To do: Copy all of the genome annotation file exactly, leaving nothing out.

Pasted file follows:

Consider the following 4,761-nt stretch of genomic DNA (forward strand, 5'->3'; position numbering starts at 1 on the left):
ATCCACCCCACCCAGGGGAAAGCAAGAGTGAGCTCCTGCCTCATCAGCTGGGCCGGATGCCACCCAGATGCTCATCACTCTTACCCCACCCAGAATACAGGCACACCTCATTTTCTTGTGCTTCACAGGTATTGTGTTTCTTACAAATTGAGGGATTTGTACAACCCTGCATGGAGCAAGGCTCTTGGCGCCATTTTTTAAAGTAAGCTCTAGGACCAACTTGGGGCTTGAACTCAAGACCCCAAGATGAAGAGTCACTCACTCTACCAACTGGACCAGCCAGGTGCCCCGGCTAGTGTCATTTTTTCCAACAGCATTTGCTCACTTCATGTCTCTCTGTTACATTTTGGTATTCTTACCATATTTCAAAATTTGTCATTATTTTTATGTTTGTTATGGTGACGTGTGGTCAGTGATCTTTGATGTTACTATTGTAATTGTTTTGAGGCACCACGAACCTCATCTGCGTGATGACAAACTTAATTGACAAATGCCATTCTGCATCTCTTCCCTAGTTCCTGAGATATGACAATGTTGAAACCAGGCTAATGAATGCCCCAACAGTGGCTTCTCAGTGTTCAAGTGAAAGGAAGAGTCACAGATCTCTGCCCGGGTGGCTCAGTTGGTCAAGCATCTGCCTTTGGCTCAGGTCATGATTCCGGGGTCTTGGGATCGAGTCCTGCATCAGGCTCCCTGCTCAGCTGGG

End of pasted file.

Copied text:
Consider the following 4,761-nt stretch of genomic DNA (forward strand, 5'->3'; position numbering starts at 1 on the left):
ATCCACCCCACCCAGGGGAAAGCAAGAGTGAGCTCCTGCCTCATCAGCTGGGCCGGATGCCACCCAGATGCTCATCACTCTTACCCCACCCAGAATACAGGCACACCTCATTTTCTTGTGCTTCACAGGTATTGTGTTTCTTACAAATTGAGGGATTTGTACAACCCTGCATGGAGCAAGGCTCTTGGCGCCATTTTTTAAAGTAAGCTCTAGGACCAACTTGGGGCTTGAACTCAAGACCCCAAGATGAAGAGTCACTCACTCTACCAACTGGACCAGCCAGGTGCCCCGGCTAGTGTCATTTTTTCCAACAGCATTTGCTCACTTCATGTCTCTCTGTTACATTTTGGTATTCTTACCATATTTCAAAATTTGTCATTATTTTTATGTTTGTTATGGTGACGTGTGGTCAGTGATCTTTGATGTTACTATTGTAATTGTTTTGAGGCACCACGAACCTCATCTGCGTGATGACAAACTTAATTGACAAATGCCATTCTGCATCTCTTCCCTAGTTCCTGAGATATGACAATGTTGAAACCAGGCTAATGAATGCCCCAACAGTGGCTTCTCAGTGTTCAAGTGAAAGGAAGAGTCACAGATCTCTGCCCGGGTGGCTCAGTTGGTCAAGCATCTGCCTTTGGCTCAGGTCATGATTCCGGGGTCTTGGGATCGAGTCCTGCATCAGGCTCCCTGCTCAGCTGGG